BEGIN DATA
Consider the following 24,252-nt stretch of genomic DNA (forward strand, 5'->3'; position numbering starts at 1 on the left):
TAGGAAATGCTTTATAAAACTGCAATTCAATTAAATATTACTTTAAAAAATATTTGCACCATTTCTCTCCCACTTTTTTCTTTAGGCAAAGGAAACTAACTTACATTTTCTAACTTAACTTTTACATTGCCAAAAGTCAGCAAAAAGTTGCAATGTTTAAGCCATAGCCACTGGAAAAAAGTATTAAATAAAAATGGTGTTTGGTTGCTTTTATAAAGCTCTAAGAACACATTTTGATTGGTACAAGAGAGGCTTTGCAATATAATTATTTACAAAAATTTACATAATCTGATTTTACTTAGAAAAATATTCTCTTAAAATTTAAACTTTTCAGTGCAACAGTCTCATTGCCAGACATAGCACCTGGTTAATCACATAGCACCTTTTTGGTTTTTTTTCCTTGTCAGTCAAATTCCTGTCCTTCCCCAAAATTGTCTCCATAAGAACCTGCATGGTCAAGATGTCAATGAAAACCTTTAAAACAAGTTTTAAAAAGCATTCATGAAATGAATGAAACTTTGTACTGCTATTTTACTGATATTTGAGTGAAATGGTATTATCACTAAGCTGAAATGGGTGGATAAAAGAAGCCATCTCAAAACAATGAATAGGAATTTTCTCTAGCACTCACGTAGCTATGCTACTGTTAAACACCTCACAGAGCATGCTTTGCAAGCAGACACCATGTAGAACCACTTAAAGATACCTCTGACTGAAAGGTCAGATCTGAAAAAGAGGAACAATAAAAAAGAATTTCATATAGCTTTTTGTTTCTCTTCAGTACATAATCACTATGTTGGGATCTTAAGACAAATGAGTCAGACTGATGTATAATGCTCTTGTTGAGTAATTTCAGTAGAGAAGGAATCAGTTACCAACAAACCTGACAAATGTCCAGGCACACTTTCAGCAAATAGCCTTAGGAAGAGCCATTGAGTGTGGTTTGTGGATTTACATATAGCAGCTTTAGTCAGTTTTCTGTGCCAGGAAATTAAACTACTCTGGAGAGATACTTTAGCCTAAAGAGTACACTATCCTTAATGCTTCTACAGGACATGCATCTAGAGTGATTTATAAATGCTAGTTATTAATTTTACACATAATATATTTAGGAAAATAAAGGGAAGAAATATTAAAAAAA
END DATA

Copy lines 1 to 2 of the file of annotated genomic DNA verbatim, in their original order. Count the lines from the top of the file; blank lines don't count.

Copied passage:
Consider the following 24,252-nt stretch of genomic DNA (forward strand, 5'->3'; position numbering starts at 1 on the left):
TAGGAAATGCTTTATAAAACTGCAATTCAATTAAATATTACTTTAAAAAATATTTGCACCATTTCTCTCCCACTTTTTTCTTTAGGCAAAGGAAACTAACTTACATTTTCTAACTTAACTTTTACATTGCCAAAAGTCAGCAAAAAGTTGCAATGTTTAAGCCATAGCCACTGGAAAAAAGTATTAAATAAAAATGGTGTTTGGTTGCTTTTATAAAGCTCTAAGAACACATTTTGATTGGTACAAGAGAGGCTTTGCAATATAATTATTTACAAAAATTTACATAATCTGATTTTACTTAGAAAAATATTCTCTTAAAATTTAAACTTTTCAGTGCAACAGTCTCATTGCCAGACATAGCACCTGGTTAATCACATAGCACCTTTTTGGTTTTTTTTCCTTGTCAGTCAAATTCCTGTCCTTCCCCAAAATTGTCTCCATAAGAACCTGCATGGTCAAGATGTCAATGAAAACCTTTAAAACAAGTTTTAAAAAGCATTCATGAAATGAATGAAACTTTGTACTGCTATTTTACTGATATTTGAGTGAAATGGTATTATCACTAAGCTGAAATGGGTGGATAAAAGAAGCCATCTCAAAACAATGAATAGGAATTTTCTCTAGCACTCACGTAGCTATGCTACTGTTAAACACCTCACAGAGCATGCTTTGCAAGCAGACACCATGTAGAACCACTTAAAGATACCTCTGACTGAAAGGTCAGATCTGAAAAAGAGGAACAATAAAAAAGAATTTCATATAGCTTTTTGTTTCTCTTCAGTACATAATCACTATGTTGGGATCTTAAGACAAATGAGTCAGACTGATGTATAATGCTCTTGTTGAGTAATTTCAGTAGAGAAGGAATCAGTTACCAACAAACCTGACAAATGTCCAGGCACACTTTCAGCAAATAGCCTTAGGAAGAGCCATTGAGTGTGGTTTGTGGATTTACATATAGCAGCTTTAGTCAGTTTTCTGTGCCAGGAAATTAAACTACTCTGGAGAGATACTTTAGCCTAAAGAGTACACTATCCTTAATGCTTCTACAGGACATGCATCTAGAGTGATTTATAAATGCTAGTTATTAATTTTACACATAATATATTTAGGAAAATAAAGGGAAGAAATATTAAAAAAA